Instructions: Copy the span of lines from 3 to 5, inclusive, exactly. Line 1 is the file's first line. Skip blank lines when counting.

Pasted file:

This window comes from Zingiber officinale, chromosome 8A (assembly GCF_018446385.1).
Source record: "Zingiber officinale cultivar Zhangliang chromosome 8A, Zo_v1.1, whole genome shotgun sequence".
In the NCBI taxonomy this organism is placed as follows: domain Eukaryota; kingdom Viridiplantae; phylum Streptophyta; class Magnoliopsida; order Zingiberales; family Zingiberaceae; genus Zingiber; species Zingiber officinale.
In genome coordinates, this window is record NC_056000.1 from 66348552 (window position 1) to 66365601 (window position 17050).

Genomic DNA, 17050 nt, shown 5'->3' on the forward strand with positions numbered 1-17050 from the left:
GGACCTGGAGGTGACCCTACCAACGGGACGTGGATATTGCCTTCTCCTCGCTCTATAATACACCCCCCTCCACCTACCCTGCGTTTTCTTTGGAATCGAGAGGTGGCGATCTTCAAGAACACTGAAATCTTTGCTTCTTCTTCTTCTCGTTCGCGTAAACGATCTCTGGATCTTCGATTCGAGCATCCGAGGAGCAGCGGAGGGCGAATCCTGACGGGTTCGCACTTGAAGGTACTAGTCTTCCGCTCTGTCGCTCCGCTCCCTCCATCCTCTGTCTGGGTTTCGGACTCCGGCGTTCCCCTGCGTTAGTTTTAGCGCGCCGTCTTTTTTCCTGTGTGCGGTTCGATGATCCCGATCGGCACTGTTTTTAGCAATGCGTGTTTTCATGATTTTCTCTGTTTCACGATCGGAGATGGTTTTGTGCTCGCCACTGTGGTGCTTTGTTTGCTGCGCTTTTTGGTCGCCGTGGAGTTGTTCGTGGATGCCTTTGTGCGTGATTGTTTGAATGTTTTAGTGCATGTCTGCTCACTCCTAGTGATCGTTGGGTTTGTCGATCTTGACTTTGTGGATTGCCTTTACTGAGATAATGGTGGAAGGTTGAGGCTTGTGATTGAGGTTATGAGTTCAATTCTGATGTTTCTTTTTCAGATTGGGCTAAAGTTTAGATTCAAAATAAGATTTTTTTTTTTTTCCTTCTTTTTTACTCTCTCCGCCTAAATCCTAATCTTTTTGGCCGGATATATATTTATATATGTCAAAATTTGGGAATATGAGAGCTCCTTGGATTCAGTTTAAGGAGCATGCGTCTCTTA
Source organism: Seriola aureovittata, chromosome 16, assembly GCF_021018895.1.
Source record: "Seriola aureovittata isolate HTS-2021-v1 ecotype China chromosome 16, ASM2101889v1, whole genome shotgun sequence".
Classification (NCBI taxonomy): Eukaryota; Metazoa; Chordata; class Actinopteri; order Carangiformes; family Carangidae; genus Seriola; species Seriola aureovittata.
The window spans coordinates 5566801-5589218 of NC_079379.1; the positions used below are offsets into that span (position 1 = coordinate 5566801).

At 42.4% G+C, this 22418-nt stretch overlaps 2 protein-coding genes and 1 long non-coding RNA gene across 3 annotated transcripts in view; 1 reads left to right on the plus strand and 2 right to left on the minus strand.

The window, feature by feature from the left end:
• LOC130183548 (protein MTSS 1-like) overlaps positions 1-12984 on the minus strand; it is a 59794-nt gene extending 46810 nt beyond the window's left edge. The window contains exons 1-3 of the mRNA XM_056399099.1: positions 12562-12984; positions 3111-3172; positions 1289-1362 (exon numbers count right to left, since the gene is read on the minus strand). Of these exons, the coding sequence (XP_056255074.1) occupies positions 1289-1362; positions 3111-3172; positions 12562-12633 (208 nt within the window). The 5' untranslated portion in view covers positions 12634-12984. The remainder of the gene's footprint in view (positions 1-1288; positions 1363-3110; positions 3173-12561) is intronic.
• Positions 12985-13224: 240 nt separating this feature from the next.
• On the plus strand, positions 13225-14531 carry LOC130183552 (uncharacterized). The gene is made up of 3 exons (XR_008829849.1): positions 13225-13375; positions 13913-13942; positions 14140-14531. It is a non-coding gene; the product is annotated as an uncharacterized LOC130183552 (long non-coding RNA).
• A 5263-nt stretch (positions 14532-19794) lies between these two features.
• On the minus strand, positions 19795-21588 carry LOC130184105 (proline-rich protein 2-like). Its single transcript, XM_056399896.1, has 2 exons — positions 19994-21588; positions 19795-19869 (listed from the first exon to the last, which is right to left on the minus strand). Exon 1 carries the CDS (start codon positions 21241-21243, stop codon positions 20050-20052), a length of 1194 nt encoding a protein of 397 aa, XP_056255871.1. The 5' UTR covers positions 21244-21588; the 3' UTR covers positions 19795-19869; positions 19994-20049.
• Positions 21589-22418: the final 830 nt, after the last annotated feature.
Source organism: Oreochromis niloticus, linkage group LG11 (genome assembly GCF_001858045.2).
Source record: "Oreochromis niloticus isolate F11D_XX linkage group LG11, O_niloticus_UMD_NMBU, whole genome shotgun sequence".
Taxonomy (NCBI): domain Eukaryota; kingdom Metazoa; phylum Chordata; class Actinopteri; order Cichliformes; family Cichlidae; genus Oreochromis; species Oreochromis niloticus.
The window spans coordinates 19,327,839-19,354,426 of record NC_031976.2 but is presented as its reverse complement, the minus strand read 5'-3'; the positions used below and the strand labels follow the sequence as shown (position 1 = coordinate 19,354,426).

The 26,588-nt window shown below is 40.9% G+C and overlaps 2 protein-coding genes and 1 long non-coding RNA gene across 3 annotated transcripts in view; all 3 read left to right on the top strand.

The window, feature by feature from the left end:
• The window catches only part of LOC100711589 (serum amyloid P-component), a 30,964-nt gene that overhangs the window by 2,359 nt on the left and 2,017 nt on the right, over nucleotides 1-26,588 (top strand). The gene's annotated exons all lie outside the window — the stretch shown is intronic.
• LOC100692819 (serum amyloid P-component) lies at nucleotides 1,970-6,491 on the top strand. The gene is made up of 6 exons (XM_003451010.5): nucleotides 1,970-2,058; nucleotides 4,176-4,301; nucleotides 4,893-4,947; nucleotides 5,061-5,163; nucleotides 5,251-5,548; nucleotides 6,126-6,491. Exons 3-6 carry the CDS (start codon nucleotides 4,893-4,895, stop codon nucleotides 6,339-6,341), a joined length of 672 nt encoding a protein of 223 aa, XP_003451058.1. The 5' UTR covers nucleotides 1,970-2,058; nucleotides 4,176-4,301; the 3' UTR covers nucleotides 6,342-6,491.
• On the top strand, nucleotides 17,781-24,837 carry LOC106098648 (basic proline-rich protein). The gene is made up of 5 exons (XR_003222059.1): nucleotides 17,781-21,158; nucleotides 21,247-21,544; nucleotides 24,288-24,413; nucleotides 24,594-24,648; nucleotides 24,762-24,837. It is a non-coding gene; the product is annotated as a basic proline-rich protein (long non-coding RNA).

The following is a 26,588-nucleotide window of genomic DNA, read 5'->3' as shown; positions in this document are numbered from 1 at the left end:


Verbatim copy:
In the NCBI taxonomy this organism is placed as follows: domain Eukaryota; kingdom Viridiplantae; phylum Streptophyta; class Magnoliopsida; order Zingiberales; family Zingiberaceae; genus Zingiber; species Zingiber officinale.
In genome coordinates, this window is record NC_056000.1 from 66348552 (window position 1) to 66365601 (window position 17050).

Genomic DNA, 17050 nt, shown 5'->3' on the forward strand with positions numbered 1-17050 from the left: